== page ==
Aaron McGruder's The Boondocks deserves to sit in the pantheon of Black entertainment. Not many series—animated or live-action—nailed its subject as perfect as The Boondocks did, and as the years go by, we continue to see how impactful (and important) this series was.

As many know, The Boondocks started out in 1996 as a comic strip written and drawn by McGruder (and a small team of like-minded individuals). The show spent the next ten years gaining popularity, newspaper syndication, and causing controversy for McGruder's satirical voice, all filtered through three characters: Granddad, an older black man who saw the civil rights movement and is just trying to live in the suburbs with his two grandsons, Riley (the hip-hop-obsessed wannabe thug) and Huey (essentially, Boots Riley from The Coup)—although it further expanded its universe to include "Uncle Tom" (who was actually named Tom), a black guy who hates black people, a biracial girl who was confused af, and so many believable portrayals of the everyday black people we meet. Never afraid to skewer everything from social issues to the state of hip-hop, when word got out that McGruder selling the rights to The Boondocks for an animated show on adult swim, it was wildly known that it was going to be "that show." We'd lost Chappelle's Show in 2005, and were missing the informed voice on all of the fuckery facing black lives in America.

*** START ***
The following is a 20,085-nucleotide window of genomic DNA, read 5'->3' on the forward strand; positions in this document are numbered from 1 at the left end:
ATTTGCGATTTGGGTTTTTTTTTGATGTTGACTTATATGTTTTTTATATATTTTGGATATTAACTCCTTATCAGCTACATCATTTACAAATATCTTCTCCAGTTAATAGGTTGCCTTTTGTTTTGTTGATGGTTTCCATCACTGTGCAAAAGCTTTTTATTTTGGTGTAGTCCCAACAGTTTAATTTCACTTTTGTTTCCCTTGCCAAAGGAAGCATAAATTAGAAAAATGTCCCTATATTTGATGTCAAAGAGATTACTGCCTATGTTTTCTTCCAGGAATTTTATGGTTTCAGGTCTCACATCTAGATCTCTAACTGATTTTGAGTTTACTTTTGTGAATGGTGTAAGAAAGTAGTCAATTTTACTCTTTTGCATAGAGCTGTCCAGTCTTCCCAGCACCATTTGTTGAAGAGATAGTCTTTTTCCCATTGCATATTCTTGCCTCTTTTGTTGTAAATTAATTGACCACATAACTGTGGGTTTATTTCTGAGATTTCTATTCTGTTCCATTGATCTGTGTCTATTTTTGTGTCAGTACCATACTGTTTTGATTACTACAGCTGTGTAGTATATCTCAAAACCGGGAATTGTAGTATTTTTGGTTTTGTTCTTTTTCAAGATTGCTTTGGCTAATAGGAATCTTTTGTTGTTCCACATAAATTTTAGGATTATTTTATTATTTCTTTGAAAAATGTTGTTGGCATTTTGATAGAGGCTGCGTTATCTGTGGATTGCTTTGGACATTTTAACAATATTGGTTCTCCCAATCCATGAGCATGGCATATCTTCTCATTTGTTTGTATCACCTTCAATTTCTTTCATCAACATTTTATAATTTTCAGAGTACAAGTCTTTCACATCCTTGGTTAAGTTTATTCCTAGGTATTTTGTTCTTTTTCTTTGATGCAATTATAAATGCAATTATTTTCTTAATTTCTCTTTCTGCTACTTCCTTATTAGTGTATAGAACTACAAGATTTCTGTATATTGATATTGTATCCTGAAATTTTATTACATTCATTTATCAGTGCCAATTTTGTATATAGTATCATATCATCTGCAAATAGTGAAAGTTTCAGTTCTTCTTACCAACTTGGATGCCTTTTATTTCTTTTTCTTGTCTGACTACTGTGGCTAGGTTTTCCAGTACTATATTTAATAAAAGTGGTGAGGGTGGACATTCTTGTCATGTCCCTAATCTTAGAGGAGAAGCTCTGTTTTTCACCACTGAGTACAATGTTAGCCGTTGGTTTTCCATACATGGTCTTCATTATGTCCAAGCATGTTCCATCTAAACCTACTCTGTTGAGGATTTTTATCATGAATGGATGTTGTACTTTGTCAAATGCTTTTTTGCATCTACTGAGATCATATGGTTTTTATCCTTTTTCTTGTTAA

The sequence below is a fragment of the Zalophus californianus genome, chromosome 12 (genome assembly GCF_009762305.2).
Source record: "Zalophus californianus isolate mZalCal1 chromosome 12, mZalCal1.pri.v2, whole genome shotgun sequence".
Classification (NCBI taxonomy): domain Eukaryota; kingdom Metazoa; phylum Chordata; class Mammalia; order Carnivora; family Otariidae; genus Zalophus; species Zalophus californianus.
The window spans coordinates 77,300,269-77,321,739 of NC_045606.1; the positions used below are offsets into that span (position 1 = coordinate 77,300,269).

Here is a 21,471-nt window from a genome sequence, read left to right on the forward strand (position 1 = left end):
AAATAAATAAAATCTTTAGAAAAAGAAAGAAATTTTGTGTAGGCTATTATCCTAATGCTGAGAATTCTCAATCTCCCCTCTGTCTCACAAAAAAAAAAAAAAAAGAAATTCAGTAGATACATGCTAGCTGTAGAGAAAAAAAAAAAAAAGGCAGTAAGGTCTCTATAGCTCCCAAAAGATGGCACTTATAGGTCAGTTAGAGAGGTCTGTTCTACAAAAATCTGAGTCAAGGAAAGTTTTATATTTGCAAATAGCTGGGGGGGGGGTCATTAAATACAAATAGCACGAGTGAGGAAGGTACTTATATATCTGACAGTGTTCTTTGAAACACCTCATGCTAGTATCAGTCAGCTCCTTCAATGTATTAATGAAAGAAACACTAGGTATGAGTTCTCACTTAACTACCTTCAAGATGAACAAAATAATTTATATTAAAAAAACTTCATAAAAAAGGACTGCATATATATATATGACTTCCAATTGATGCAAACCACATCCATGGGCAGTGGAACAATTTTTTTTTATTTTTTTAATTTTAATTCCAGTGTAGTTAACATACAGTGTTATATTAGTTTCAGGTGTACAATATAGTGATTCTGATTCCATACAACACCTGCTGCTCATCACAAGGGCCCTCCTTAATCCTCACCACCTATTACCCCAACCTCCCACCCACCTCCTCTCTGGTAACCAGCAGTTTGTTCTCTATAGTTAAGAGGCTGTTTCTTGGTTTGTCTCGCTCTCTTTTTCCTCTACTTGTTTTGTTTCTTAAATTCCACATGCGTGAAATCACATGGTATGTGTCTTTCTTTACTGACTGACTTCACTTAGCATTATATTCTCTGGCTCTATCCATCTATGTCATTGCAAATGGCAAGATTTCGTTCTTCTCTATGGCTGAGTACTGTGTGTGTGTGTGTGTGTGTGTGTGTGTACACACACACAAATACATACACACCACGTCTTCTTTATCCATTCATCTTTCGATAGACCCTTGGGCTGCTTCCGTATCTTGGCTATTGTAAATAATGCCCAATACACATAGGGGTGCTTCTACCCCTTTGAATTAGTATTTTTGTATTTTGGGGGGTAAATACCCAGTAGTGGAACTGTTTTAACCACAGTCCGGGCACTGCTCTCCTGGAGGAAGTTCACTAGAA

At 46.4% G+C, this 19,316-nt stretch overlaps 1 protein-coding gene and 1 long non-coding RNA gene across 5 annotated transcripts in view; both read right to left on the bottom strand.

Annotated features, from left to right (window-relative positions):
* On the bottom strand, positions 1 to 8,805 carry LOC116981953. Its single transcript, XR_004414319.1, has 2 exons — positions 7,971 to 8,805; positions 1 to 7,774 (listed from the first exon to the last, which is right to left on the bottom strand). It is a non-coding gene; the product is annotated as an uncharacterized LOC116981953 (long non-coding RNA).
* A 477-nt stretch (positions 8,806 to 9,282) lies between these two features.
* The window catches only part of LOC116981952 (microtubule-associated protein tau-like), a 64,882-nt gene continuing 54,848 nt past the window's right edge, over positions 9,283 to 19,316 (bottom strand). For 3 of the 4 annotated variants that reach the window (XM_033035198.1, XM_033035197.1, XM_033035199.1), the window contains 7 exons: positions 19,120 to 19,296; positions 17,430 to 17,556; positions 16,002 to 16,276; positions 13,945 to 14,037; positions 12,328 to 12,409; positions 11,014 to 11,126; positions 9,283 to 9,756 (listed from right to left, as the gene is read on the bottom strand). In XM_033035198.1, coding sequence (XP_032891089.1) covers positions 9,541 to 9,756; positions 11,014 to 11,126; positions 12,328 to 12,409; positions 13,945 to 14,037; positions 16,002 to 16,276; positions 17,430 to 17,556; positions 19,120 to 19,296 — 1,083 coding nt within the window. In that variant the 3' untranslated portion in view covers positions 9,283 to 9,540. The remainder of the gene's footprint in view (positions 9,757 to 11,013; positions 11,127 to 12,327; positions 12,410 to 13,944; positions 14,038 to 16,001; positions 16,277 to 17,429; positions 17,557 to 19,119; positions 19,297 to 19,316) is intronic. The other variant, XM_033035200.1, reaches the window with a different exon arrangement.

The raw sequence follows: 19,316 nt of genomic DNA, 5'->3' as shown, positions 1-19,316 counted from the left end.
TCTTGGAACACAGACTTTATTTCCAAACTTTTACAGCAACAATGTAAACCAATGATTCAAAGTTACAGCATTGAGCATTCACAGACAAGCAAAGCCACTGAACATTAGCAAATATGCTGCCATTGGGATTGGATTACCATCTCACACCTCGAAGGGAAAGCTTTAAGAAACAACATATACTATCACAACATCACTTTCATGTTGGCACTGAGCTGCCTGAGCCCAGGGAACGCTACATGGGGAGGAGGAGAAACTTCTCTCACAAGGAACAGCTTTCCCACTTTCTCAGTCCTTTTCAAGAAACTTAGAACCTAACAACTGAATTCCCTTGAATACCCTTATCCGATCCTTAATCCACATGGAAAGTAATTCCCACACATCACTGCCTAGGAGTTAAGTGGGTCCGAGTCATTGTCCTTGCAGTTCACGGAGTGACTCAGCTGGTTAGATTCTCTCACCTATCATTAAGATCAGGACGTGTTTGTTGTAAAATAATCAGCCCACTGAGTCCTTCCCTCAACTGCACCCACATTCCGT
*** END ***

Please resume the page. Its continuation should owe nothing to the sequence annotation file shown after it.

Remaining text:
See, The Boondocks as a cartoon could do what shows like In Living Color couldn't: it was able to say things about current events and long-known struggles and situations in black America that some shows couldn't (although Dave Chappelle definitely got the closest). It covered issues like soul food, the war in Iraq, homophobia, "nigga moments," slavery, and so much more in ways that were as witty as they were real, in an anime style that allowed for some truly memorable sequences.

While it's a goddamn shame that a) McGruder left after three seasons of the show and b) the fourth season left a meh taste in the mouths of many, The Boondocks goes down in history as one of the realest shows about the black experience in America, even if its just a bunch anime(-influenced) characters spitting foul language and getting into fuckery. Complex's Boondocks consortium put their collective heads together and paired down the show's history into the 15 best episodes of The Boondocks, which you can stream on HBO Max (well all of the episodes except for "The Story of Jimmy Rebel", which was recently removed from the service).